In the 2017 defence policy, Strong, Secure Engaged,[1] Canada reaffirmed its commitment to maintaining a submarine capability as part of a balanced Blue Water Navy; a navy that is capable of responding across the complete spectrum of maritime operations over a vast maritime estate. The understanding that submarines remain a key element of balanced naval forces is important and can be seen in their dramatic growth in their numbers worldwide, as more countries opt to acquire or expand upon a submarine  capability.[2] However, it is their unique role in protection of national security interests that is the determining factor – this was powerfully articulated in a recent speech outlining Australia’s Defence Strategic Update – a nation with remarkably similar challenges and requirements.[3]

All submarine operating nations acquire submarines that meet their specific requirements, which are usually defined by geography and fiscal resources. Not surprisingly, in order to maintain a presence in Canada’s three oceans, Canadian naval forces must be designed for operations that routinely face the most extreme of ocean conditions. Acknowledging the Pacific and Atlantic coasts are a demanding environment; the challenge is of course the Arctic, as it is covered in ice and prolonged operations under the ice require a submarine to be able to operate far from support facilities without having to surface. To date, this capability been the sole domain of the nuclear-powered submarine, as it demands air independent power generation and the amount of power that has heretofore only been capable of being generated by a nuclear reactor.[4]  

A Modern Submarine

Modern ocean-going submarines, be they nuclear or conventionally powered, are remarkably similar – what differs between the two is how they generate power. The front section of the submarine is where command and control is exercised from, equipment is operated, and the crew accommodated – a common feature that includes the same weapons and sensors suite regardless of the fitted power generation system, which typically occupies the stern section of the submarine. All that said, it is worthwhile to clarify some key points about submarines, particularly as they apply to under-ice operations.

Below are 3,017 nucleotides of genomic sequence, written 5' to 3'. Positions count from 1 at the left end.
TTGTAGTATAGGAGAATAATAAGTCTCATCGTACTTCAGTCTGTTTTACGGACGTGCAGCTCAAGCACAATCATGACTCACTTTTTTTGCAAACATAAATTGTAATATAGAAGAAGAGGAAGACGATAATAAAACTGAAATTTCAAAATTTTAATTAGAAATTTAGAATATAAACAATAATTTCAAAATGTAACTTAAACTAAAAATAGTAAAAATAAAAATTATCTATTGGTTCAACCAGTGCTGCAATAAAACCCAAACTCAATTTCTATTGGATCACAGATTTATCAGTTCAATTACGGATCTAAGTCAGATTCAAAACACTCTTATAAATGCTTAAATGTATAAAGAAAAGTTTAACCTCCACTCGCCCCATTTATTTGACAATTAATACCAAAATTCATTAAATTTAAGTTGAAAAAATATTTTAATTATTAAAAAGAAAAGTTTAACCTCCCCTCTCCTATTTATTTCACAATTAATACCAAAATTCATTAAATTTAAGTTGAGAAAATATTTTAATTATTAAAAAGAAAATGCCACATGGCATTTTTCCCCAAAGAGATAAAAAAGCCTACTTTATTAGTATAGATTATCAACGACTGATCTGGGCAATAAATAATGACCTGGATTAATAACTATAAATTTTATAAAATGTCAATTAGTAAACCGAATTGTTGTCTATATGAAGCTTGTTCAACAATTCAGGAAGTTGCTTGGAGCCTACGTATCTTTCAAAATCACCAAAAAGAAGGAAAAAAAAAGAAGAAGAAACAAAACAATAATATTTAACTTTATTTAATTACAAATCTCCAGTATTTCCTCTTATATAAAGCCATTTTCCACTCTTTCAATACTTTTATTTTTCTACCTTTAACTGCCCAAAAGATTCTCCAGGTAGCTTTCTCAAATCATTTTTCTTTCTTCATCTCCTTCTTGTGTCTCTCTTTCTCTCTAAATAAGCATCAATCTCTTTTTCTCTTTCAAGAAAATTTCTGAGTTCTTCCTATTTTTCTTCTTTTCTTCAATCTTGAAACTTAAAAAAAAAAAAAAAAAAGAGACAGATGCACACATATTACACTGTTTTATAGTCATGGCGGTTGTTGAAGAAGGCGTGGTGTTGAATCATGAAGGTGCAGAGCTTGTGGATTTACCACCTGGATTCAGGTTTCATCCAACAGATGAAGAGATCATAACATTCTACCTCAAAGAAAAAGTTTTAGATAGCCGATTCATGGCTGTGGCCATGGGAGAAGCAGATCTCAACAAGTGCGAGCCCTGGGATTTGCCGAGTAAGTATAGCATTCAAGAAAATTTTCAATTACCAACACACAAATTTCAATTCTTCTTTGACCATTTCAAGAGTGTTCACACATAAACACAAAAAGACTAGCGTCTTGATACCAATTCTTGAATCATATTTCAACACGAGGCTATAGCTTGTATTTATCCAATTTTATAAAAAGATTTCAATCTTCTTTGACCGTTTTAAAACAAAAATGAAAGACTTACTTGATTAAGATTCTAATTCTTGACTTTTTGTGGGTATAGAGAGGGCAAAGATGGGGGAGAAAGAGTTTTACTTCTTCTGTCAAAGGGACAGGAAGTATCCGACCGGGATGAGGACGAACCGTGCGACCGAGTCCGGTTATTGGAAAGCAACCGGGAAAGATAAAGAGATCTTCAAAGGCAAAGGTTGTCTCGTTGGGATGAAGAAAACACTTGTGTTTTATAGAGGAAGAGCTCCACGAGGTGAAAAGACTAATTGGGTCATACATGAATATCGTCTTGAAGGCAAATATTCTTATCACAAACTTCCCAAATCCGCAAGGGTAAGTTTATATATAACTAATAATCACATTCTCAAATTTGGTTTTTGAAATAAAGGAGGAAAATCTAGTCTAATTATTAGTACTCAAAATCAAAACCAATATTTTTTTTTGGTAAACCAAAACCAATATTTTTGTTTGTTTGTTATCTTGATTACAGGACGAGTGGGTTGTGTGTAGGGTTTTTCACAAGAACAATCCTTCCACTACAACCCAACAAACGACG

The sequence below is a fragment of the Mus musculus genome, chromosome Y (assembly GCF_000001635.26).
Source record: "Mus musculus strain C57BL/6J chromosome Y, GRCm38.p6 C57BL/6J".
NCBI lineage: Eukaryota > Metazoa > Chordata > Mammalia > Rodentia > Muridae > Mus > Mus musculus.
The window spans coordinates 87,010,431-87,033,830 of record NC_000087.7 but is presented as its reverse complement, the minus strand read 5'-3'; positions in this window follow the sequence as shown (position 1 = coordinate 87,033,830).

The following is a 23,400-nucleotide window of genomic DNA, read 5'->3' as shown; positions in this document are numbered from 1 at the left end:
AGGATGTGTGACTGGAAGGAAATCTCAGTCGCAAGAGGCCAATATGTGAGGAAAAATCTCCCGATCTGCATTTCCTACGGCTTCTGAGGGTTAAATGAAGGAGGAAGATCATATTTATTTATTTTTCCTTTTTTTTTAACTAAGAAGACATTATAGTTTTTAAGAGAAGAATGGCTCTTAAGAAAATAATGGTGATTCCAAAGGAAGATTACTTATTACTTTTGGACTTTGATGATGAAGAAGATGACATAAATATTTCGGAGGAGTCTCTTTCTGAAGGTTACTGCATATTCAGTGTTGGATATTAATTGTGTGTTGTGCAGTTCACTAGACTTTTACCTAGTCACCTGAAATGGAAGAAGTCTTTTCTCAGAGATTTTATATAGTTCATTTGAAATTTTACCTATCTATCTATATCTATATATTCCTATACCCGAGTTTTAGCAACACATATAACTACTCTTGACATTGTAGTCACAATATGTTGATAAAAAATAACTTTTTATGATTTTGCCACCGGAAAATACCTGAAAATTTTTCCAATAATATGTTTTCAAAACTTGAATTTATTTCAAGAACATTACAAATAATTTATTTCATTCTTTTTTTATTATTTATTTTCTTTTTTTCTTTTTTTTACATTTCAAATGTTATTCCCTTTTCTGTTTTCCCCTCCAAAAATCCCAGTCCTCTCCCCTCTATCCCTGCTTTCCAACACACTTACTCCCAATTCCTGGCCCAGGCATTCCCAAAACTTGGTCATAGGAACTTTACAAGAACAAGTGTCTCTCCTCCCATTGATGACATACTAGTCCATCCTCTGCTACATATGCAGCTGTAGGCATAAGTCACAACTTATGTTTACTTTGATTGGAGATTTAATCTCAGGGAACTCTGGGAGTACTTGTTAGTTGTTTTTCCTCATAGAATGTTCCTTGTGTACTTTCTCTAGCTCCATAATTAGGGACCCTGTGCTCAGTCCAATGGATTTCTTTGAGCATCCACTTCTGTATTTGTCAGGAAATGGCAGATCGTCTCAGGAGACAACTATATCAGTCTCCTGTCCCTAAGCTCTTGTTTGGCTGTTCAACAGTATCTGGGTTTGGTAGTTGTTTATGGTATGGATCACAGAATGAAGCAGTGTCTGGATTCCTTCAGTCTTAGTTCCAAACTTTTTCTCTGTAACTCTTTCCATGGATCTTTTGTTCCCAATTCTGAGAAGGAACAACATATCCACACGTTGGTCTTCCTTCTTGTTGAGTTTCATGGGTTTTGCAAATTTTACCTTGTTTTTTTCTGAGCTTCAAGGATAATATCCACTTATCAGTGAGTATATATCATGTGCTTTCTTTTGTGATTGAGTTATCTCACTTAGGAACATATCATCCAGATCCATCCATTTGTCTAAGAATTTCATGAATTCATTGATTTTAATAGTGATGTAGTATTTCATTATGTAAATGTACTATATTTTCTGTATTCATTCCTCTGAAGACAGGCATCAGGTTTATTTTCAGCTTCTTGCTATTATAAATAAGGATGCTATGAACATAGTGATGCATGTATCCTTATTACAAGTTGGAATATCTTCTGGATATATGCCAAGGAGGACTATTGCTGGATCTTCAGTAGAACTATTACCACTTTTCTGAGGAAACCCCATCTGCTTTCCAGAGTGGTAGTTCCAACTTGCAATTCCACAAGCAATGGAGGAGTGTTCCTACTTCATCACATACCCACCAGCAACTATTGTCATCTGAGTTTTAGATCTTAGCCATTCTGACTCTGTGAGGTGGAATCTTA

• A conventionally powered (diesel electric) submarine generates power by running diesel generators and stores this power in large storage batteries.  These batteries then supply power for everything the submarine uses: the propulsion motor(s), weapons and sensors, all domestic needs, etc. A simple and well proven system that has been in use for over a century, however, these batteries have a finite capacity to store electrical energy that, depending on usage, demands the submarine recharge them regularly. Recharging the battery is accomplished by coming to periscope depth and raising a snorkel or ‘snort’ mast above the surface and running the air-breathing diesel generators. The submerged endurance of these submarines is therefore dictated by the state of the battery charge. This is most notable in the biggest draw on electrical power, which is propulsion, where slow speed can offer days of operation, but high speeds can literally see a battery depleted in minutes.
  • Conventional submarines fitted with an Air-Independent Power (AIP) system to augment their diesel generators, have enhanced submerged endurance that is subject to the capabilities and limitations of the fitted AIP system.[5] These AIP systems generate power (kilowatts) and allow the battery to be partially charged whilst remaining submerged, without having to snort. It is important to note that while these systems can dramatically increase the endurance of a low-speed patrolling submarine, their requirement for additional specific fuels significantly limits how long they can operate, as well as, impacting sustainment activities when forward deployed. Therefore, AIP systems are typically not used for long distance submerged transits to and from an operational patrol area.
  • Nuclear powered submarines produce power by having a nuclear reactor generate heat that is used to create steam in a Pressurised Water Reactor (PWR) system.[6]  The steam is then used to power turbines or turbo-alternators to propel the submarine, as well as, generate electricity (megawatts). Because a nuclear reactor is a true air-independent power generation system, there is no requirement for the submarine to snort nor carry additional fuel types. Moreover, because the core life of a modern naval nuclear reactor is designed to last the service life of the submarine, submerged endurance is dictated by the amount of food it can carry for its crew.